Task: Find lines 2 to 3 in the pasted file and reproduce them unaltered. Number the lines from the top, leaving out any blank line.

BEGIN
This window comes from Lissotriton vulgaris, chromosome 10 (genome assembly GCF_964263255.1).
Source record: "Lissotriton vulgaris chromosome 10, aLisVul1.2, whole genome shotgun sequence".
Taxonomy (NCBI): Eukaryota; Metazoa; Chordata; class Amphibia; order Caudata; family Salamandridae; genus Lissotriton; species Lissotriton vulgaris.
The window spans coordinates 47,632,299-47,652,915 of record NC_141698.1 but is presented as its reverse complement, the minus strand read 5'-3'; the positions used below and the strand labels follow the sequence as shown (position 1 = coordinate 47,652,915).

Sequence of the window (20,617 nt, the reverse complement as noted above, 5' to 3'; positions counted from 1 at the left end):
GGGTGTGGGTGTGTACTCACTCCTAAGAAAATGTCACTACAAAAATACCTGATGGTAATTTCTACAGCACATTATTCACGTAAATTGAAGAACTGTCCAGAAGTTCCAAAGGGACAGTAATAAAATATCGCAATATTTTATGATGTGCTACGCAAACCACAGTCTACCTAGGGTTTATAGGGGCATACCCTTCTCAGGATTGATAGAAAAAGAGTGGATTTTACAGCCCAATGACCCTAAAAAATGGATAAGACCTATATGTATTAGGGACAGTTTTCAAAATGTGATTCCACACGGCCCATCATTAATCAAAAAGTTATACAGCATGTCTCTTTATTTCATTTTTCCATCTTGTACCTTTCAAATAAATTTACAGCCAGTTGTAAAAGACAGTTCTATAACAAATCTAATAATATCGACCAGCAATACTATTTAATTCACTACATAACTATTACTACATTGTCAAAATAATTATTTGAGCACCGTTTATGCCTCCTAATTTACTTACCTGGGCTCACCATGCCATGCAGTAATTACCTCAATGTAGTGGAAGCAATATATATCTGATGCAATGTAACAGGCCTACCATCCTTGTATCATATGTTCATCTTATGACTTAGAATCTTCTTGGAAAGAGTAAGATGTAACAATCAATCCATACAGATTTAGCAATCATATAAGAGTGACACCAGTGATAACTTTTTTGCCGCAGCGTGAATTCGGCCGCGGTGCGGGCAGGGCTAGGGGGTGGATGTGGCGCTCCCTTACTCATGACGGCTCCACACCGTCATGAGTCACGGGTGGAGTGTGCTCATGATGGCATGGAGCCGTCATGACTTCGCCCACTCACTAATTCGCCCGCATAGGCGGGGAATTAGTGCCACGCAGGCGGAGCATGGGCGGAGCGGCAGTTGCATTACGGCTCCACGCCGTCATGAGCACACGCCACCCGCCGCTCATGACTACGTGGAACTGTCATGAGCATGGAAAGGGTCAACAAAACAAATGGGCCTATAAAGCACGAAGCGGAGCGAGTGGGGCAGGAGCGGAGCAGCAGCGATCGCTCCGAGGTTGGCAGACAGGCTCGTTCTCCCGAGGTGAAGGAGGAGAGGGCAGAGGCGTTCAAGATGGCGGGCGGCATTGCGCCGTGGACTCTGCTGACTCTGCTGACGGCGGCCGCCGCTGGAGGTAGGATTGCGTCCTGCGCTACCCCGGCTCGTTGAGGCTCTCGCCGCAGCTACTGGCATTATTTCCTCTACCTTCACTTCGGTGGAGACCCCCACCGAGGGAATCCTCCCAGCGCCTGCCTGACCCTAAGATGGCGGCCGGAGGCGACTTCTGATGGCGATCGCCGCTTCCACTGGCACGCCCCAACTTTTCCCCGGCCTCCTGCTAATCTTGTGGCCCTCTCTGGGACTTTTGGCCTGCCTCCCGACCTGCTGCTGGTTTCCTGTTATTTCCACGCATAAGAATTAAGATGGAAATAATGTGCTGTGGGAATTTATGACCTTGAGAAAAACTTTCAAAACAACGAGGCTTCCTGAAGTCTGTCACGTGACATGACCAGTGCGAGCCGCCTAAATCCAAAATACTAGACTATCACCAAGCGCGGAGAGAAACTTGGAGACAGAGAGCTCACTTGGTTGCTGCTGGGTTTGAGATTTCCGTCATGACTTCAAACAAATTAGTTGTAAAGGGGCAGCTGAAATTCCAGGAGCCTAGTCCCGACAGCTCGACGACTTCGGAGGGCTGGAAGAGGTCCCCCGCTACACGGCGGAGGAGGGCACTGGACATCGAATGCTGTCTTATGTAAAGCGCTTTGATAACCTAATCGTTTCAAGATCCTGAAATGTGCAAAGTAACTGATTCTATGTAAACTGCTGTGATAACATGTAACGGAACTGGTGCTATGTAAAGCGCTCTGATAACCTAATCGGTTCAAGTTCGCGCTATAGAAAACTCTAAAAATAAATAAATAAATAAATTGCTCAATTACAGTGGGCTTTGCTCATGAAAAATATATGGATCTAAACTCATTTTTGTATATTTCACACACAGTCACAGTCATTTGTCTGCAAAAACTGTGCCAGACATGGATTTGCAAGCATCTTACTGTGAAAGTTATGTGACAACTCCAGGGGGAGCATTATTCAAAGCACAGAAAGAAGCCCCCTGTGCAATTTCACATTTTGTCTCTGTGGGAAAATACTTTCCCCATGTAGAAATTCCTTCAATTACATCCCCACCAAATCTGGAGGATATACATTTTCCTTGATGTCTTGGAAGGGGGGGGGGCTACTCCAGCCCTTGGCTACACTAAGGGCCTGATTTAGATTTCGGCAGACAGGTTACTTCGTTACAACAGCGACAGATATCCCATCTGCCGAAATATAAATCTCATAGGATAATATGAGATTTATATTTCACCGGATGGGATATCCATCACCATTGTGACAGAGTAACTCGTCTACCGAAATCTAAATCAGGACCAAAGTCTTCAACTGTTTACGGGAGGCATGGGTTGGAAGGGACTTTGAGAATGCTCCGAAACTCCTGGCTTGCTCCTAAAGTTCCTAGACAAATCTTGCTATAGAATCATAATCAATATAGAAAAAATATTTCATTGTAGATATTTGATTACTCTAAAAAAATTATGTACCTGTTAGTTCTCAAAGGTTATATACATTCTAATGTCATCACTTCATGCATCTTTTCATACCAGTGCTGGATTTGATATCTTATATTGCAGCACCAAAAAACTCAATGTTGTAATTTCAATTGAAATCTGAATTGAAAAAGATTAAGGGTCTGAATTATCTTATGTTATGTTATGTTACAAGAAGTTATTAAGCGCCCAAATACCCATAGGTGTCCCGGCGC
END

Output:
Source record: "Lissotriton vulgaris chromosome 10, aLisVul1.2, whole genome shotgun sequence".
Taxonomy (NCBI): Eukaryota; Metazoa; Chordata; class Amphibia; order Caudata; family Salamandridae; genus Lissotriton; species Lissotriton vulgaris.